Values in the Workplace

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What are values in the workplace and why are they important?

To answer this we need to start with a definition of corporate values. Corporate values can be defined in much the same way as we defined individual values:

A corporate value is an abstract concept that a corporation is willing to embrace at the expense of corporate comfort.

Essentially, corporations set their values with the expectation that their leaders will model the values and their employees with buy into the value system and use the values as a vehicle to travel towards the company’s mission and vision. In doing so, they must ensure that the values they pick are truly the values that will be modeled in every circumstance. Any deviation from these values by the leadership in the company can have serious short term and long term implications.

Essentially the corporation’s values are its very foundation.

Companies having shared values that are consistently modeled within the organization results in:

  • Employees focused on what is important to the organization
  • Less stress on individuals
  • Less tension between individuals and departments
  • Enthusiasm in the workplace
  • Pride in work
  • Direction in the workplace
  • Less bureaucracy
  • Positive attitudes
  • Positive momentum

One does not have to look too far to find examples of companies that did not have proper alignment around a value system and paid the price in the marketplace;

  • WorldCom
  • Enron
  • Bre-X

Fortunately there are many examples of companies that have built themselves around their values;

  • Disney
  • Home Depot
  • Walmart
  • Starbucks

According to William C. Taylor and Polly LaBarre in their book Mavericks at Work, companies should use values to help define a corporate purpose because “high minded values can drive cutting edge corporate performance“.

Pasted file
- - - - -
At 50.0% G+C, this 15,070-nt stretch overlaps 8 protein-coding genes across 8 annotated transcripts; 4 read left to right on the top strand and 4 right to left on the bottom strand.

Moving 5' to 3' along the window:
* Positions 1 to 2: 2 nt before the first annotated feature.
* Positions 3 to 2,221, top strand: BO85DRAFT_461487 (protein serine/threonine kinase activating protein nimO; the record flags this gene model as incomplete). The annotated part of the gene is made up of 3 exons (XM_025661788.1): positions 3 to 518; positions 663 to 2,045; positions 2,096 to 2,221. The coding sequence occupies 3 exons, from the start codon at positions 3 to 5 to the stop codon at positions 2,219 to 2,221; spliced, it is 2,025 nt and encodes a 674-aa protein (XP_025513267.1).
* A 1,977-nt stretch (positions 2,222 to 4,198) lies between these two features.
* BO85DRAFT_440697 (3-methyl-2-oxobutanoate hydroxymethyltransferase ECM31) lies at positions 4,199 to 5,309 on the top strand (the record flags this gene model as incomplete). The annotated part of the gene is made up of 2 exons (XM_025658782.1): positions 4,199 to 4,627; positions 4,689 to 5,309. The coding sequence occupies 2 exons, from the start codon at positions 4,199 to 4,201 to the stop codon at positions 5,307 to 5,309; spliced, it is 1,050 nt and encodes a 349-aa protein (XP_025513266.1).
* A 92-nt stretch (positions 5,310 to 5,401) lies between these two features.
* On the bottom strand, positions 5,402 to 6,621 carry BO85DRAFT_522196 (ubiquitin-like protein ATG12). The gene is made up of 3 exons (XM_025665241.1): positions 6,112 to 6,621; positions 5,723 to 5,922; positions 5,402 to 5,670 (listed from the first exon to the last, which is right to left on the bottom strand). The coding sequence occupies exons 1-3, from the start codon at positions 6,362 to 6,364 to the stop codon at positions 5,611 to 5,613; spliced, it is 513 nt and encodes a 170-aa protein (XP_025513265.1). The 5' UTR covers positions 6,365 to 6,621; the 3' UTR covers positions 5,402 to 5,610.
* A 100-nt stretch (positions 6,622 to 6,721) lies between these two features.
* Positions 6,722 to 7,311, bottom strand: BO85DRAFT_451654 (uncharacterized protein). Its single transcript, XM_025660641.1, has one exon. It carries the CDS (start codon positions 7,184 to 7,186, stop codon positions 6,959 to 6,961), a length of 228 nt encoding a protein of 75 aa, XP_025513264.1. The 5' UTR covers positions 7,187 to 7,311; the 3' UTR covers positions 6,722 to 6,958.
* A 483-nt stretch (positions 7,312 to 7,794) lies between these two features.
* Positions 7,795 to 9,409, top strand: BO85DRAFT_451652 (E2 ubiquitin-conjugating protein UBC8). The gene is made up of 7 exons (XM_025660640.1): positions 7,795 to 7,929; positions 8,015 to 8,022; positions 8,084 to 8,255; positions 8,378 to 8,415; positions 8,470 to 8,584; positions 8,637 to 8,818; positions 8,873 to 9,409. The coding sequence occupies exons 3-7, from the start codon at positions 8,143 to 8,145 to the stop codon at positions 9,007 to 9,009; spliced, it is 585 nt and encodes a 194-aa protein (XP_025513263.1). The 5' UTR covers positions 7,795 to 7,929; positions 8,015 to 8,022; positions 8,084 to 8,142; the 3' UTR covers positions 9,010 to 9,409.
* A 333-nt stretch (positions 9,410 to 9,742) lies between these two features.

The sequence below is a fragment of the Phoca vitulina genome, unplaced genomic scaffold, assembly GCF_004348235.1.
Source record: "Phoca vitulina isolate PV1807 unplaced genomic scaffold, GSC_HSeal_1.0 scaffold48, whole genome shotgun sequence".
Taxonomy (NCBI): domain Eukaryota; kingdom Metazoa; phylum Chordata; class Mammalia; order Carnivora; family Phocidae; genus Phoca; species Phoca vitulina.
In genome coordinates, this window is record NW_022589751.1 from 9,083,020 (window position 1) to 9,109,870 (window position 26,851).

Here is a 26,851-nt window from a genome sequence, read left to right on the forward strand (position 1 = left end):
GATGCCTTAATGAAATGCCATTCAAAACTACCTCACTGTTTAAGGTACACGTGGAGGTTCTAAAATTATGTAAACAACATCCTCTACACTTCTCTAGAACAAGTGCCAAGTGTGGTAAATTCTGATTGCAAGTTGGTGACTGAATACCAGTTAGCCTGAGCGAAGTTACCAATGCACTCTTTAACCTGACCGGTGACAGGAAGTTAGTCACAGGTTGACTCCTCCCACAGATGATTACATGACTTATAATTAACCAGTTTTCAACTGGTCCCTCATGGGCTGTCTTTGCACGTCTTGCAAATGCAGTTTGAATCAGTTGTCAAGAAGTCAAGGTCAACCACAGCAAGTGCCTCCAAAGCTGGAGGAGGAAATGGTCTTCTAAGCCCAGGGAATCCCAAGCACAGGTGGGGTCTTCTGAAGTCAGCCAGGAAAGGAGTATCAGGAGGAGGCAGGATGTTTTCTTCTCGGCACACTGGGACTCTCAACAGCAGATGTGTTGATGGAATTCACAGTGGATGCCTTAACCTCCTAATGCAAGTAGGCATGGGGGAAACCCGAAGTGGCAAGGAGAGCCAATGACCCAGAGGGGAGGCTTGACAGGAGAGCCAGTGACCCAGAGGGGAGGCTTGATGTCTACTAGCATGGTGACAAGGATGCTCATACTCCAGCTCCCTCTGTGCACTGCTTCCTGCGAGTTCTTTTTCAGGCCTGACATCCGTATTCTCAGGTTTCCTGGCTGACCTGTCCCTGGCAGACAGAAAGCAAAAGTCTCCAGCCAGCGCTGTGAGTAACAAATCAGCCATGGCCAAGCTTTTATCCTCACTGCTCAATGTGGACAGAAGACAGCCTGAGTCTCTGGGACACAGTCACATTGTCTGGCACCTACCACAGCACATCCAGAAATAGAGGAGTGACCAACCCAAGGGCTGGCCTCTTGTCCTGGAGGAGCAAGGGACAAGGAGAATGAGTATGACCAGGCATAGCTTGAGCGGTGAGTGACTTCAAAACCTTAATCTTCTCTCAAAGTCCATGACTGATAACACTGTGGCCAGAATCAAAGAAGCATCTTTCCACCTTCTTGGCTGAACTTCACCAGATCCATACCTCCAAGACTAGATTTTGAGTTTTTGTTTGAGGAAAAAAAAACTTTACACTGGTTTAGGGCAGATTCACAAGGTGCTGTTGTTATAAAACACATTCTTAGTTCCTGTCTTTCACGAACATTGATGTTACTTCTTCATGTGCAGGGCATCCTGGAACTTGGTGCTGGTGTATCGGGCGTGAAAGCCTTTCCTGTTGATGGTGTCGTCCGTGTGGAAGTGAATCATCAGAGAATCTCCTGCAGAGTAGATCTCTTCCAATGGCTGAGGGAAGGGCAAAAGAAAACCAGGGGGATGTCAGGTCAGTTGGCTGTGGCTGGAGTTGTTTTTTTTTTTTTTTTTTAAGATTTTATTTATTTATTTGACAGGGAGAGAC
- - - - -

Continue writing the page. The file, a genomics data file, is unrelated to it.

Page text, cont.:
They went on to say that “Great companies are built on genuine passion, plus a day to day commitment to great execution. Employees won’t feel the passion, and can’t maintain the operating discipline, unless they feel good about what the company sells and the values that it stands for.”

I recently heard of an excellent example of this from a friend of mine. He told me that they had a client that was calling into their customer support center and was very abrasive and abusive to the staff that he was talking with. As a result there were a number of staff who refused to talk to this client when he called. On one occasion this client called for technical support and was so abusive over the phone that the customer care representative was reduced to tears.

My friend is the head of this customer support group and he told me that his company values their employees and that they state this as one of the company values. When he was made aware of this situation and the fact that it had been going on for some time, he set up a meeting with this abusive client and gave him his money back for his customer support contract and told him that he did not want him as a client any longer.

This is a great example of a company and its leadership modeling the values that they state. Many other companies would value the revenue more than the employees and would try to find ways to keep this abusive client at the expense of their employees and at the expense of their own reputation.

Employees immediately take note when positive actions of the corporation align with the stated corporate values. This provides positive energy and motivation for employees.

William C. Taylor and Polly LaBarre go on to say that …But they {great companies} understand that what it means to be great is as much about values as virtuosity, as much about what makes people tick {individual’s Strength Zone} as how much they know. and that …the most powerful way to create economic value is to embrace a set of values that goes beyond just amassing power, and that business, at its best, is too exciting, too important, and too much fun to be left to the dead hand of business as usual. (Bracketed text is my insertion.)

John C. Maxwell takes this concept one step further and indicates that in today’s high paced, high stress, high stakes world, ONLY companies that are firmly founded on a value system that is properly modeled and adhered to can be successful. He stated;

The only way you can increase speed and stay on course, is everyone knowing and living the company’s values. John C. Maxwell

So we can see that it is extremely important for leadership in an organization to always model the values that they state. Failure to do this will results in the employees losing confidence in the organization and its leadership. As Ralph Waldo Emerson says ‘Your actions are speaking so loudly, I cannot hear what you are saying“.

This alignment around corporate values empowers the employees and the corporation as a whole to drive forward towards the achievement of their goals using an agreed upon and consistent vehicle for their progress – this vehicle is Corporate Values.

Don’t forget to register at www.strengthzone.ca and take the free online Values Strength ZoneĀ® profile.

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